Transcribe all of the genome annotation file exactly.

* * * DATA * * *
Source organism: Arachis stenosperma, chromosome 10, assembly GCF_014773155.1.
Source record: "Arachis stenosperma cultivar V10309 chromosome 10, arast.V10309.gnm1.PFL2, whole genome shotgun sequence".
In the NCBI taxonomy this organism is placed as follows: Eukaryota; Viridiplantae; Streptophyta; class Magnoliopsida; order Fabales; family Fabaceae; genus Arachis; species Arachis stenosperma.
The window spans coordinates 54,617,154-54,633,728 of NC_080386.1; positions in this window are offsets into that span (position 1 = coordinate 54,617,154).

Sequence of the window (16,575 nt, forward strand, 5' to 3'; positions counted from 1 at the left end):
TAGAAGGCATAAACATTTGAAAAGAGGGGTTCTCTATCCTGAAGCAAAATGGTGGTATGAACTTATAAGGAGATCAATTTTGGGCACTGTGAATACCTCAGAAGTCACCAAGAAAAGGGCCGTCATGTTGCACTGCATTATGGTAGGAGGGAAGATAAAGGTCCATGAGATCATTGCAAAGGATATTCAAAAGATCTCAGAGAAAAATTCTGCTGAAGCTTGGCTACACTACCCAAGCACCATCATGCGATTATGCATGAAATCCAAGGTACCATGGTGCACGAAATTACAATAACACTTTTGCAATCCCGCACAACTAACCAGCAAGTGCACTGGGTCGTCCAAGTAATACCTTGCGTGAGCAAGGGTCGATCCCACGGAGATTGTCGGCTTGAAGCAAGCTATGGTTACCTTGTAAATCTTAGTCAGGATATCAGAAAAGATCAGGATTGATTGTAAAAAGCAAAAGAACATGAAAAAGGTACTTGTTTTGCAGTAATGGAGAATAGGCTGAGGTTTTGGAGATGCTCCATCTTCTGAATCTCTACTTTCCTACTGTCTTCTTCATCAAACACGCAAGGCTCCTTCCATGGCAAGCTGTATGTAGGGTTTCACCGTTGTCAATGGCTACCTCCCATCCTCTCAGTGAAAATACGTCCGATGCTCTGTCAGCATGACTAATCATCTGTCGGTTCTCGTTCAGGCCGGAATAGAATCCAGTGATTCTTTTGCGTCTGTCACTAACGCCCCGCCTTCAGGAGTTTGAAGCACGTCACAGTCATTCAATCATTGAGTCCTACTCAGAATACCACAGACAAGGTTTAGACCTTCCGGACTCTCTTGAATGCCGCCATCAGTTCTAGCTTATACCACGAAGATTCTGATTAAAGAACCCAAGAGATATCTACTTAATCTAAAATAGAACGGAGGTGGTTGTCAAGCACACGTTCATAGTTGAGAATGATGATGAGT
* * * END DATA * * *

Source organism: Arachis stenosperma, chromosome 10, assembly GCF_014773155.1.
Source record: "Arachis stenosperma cultivar V10309 chromosome 10, arast.V10309.gnm1.PFL2, whole genome shotgun sequence".
In the NCBI taxonomy this organism is placed as follows: Eukaryota; Viridiplantae; Streptophyta; class Magnoliopsida; order Fabales; family Fabaceae; genus Arachis; species Arachis stenosperma.
The window spans coordinates 54,617,154-54,633,728 of NC_080386.1; positions in this window are offsets into that span (position 1 = coordinate 54,617,154).

Sequence of the window (16,575 nt, forward strand, 5' to 3'; positions counted from 1 at the left end):
TAGAAGGCATAAACATTTGAAAAGAGGGGTTCTCTATCCTGAAGCAAAATGGTGGTATGAACTTATAAGGAGATCAATTTTGGGCACTGTGAATACCTCAGAAGTCACCAAGAAAAGGGCCGTCATGTTGCACTGCATTATGGTAGGAGGGAAGATAAAGGTCCATGAGATCATTGCAAAGGATATTCAAAAGATCTCAGAGAAAAATTCTGCTGAAGCTTGGCTACACTACCCAAGCACCATCATGCGATTATGCATGAAATCCAAGGTACCATGGTGCACGAAATTACAATAACACTTTTGCAATCCCGCACAACTAACCAGCAAGTGCACTGGGTCGTCCAAGTAATACCTTGCGTGAGCAAGGGTCGATCCCACGGAGATTGTCGGCTTGAAGCAAGCTATGGTTACCTTGTAAATCTTAGTCAGGATATCAGAAAAGATCAGGATTGATTGTAAAAAGCAAAAGAACATGAAAAAGGTACTTGTTTTGCAGTAATGGAGAATAGGCTGAGGTTTTGGAGATGCTCCATCTTCTGAATCTCTACTTTCCTACTGTCTTCTTCATCAAACACGCAAGGCTCCTTCCATGGCAAGCTGTATGTAGGGTTTCACCGTTGTCAATGGCTACCTCCCATCCTCTCAGTGAAAATACGTCCGATGCTCTGTCAGCATGACTAATCATCTGTCGGTTCTCGTTCAGGCCGGAATAGAATCCAGTGATTCTTTTGCGTCTGTCACTAACGCCCCGCCTTCAGGAGTTTGAAGCACGTCACAGTCATTCAATCATTGAGTCCTACTCAGAATACCACAGACAAGGTTTAGACCTTCCGGACTCTCTTGAATGCCGCCATCAGTTCTAGCTTATACCACGAAGATTCTGATTAAAGAACCCAAGAGATATCTACTTAATCTAAAATAGAACGGAGGTGGTTGTCAAGCACACGTTCATAGTTGAGAATGATGATGAGT